How to minimize a number of Space Shuttles flights

Page 2 - Seeking answers about space? Join the Space community: the premier source of space exploration, innovation, and astronomy news, chronicling (and celebrating) humanity's ongoing expansion across the final frontier.
Status
Not open for further replies.
A

arezn99

Guest
najaB:<br />“There are two major obstacles to the plan you've outlined: first, the US does not have an automated rendezvous system so the Delta/Atlas launched payload would have no way to get 'as close as possible'.” <br />No need in automated rendezvous system at all in this case! There are a number of busters (upper stages) that deliver payload from LEO to GTO. I think it is quite possible to use some of the busters (probably, with some modification) to deliver an ISS component close to ISS. Such buster can keep orientation of the ISS component when a Space Shuttle grabs this component with its arm. Space Shuttles did so with the Hubble telescope several times. <br /><br />“Secondly, the Shuttle-launched ISS payloads were designed specifically to be Shuttle launched. The Shuttle provides a very different launch environment than the EELVs do. Reconfiguring ISS modules to be launched on expendable boosters would cost almost as much and take almost as long as it did to build them in the first place.”<br /><br />The ISS components are quite different. Maybe among them are several components that can be reconfigured for EELVs and it would be done quicker and cheaper. <br /><br />
 
S

spacester

Guest
<font color="yellow">Another question to ask is whether there were, are, or will be alternative approaches that can achieve similar results for less money. For example, will a Bigelow supplied, man-tended orbital platform be able to achieve similar results at a much lower cost? </font><br /><br />That's what I find so amusing about Bigelow. While he made his fortune on a hotel chain, and he shifted his fortune to creating a machine shop capable of building habitable volumes to be sent to space, he insists he is not building space hotels. He will tell you (last I heard & IIRC) that he is building space science laboratories.<br /><br />So in spite of all the nay-sayers re ISS based microgravity science, he's pretty sure there's an actual profitable market for the activity. Perhaps it's the conditions put on ISS science by Psycho Dan; if I'm doing R & D in space, I need freedom and privacy.<br /><br />So buy your own space laboratory from Bigelow, and generate enough patents to pay for it. The new American Dream. (And people wonder why we want CATS so badly . . . )<br /><br />I think an<i> occasionally </i>man-tended science satellite - pure microgravity between visits - under your own control - at lower cost - accessible via "space tourism" vehicles - in a common orbital plane with others - is a winning proposition. It would prolly even be a popular tourist attraction - two crew, three technicians, 7 tourists, someone build me a 12-person orbital vehicle already!<br /><br />Another question to ask is whether the special and unique abilities of ISS will always provide it with a niche in the space science laboratory business. If not, we need to start talking about moving it towards other uses. Sample return is my favorite - Mars to ISS, glovebox it there and your options are open as far as bringing it to the surface of Earth. ('Course that could be done in a Bigelow unit as well, but sample return is the right job for a gummint program) <div class="Discussion_UserSignature"> </div>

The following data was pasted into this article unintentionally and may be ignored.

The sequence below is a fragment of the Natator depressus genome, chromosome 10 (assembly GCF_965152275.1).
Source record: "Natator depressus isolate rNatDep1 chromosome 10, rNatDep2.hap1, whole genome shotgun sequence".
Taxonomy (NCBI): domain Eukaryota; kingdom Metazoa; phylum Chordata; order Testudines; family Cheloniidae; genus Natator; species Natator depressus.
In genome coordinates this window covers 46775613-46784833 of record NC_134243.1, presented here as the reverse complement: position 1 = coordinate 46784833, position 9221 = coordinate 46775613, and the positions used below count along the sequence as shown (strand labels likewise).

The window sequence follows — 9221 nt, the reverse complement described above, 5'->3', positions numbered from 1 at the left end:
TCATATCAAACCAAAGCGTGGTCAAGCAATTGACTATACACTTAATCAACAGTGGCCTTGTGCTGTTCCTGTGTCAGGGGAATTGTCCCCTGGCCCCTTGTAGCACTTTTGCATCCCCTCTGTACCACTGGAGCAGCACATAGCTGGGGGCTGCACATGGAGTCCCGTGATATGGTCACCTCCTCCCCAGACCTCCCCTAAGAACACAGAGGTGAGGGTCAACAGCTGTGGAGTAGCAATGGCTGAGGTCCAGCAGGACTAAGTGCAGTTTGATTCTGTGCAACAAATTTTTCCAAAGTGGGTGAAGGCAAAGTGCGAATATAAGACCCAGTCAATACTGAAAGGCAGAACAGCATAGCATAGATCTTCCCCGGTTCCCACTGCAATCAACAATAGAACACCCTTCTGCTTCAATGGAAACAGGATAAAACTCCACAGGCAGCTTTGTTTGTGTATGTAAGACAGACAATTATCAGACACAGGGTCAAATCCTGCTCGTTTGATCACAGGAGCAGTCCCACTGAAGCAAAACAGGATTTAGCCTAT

Status
Not open for further replies.

ASK THE COMMUNITY

Latest posts